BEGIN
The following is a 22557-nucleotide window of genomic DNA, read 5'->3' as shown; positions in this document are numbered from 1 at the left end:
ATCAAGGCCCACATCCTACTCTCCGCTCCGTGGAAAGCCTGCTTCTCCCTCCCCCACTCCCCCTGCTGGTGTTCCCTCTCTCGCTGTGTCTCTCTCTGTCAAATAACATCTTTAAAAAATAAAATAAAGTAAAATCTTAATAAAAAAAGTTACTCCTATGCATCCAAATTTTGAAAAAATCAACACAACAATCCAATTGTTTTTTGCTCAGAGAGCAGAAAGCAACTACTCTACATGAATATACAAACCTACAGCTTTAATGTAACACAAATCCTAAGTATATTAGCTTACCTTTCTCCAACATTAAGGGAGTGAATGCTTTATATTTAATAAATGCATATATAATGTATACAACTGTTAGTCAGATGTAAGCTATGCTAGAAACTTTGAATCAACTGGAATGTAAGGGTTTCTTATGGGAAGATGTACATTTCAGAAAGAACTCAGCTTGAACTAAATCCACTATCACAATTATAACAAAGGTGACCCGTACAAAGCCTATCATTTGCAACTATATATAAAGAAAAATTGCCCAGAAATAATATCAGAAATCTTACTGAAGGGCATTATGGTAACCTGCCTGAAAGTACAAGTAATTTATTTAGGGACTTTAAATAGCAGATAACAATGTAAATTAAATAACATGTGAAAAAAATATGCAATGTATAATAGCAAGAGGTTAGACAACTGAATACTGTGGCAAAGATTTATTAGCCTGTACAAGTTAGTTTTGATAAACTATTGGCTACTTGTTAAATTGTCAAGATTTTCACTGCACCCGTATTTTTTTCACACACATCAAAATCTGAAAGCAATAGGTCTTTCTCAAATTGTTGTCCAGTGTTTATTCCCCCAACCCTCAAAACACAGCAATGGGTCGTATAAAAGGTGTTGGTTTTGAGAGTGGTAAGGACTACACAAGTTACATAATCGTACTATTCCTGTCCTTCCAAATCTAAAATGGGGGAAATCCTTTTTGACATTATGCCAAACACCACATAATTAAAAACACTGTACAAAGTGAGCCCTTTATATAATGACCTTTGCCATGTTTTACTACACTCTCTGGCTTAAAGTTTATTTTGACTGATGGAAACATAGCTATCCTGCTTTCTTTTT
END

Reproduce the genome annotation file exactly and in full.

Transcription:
The following is a 22557-nucleotide window of genomic DNA, read 5'->3' as shown; positions in this document are numbered from 1 at the left end:
ATCAAGGCCCACATCCTACTCTCCGCTCCGTGGAAAGCCTGCTTCTCCCTCCCCCACTCCCCCTGCTGGTGTTCCCTCTCTCGCTGTGTCTCTCTCTGTCAAATAACATCTTTAAAAAATAAAATAAAGTAAAATCTTAATAAAAAAAGTTACTCCTATGCATCCAAATTTTGAAAAAATCAACACAACAATCCAATTGTTTTTTGCTCAGAGAGCAGAAAGCAACTACTCTACATGAATATACAAACCTACAGCTTTAATGTAACACAAATCCTAAGTATATTAGCTTACCTTTCTCCAACATTAAGGGAGTGAATGCTTTATATTTAATAAATGCATATATAATGTATACAACTGTTAGTCAGATGTAAGCTATGCTAGAAACTTTGAATCAACTGGAATGTAAGGGTTTCTTATGGGAAGATGTACATTTCAGAAAGAACTCAGCTTGAACTAAATCCACTATCACAATTATAACAAAGGTGACCCGTACAAAGCCTATCATTTGCAACTATATATAAAGAAAAATTGCCCAGAAATAATATCAGAAATCTTACTGAAGGGCATTATGGTAACCTGCCTGAAAGTACAAGTAATTTATTTAGGGACTTTAAATAGCAGATAACAATGTAAATTAAATAACATGTGAAAAAAATATGCAATGTATAATAGCAAGAGGTTAGACAACTGAATACTGTGGCAAAGATTTATTAGCCTGTACAAGTTAGTTTTGATAAACTATTGGCTACTTGTTAAATTGTCAAGATTTTCACTGCACCCGTATTTTTTTCACACACATCAAAATCTGAAAGCAATAGGTCTTTCTCAAATTGTTGTCCAGTGTTTATTCCCCCAACCCTCAAAACACAGCAATGGGTCGTATAAAAGGTGTTGGTTTTGAGAGTGGTAAGGACTACACAAGTTACATAATCGTACTATTCCTGTCCTTCCAAATCTAAAATGGGGGAAATCCTTTTTGACATTATGCCAAACACCACATAATTAAAAACACTGTACAAAGTGAGCCCTTTATATAATGACCTTTGCCATGTTTTACTACACTCTCTGGCTTAAAGTTTATTTTGACTGATGGAAACATAGCTATCCTGCTTTCTTTTT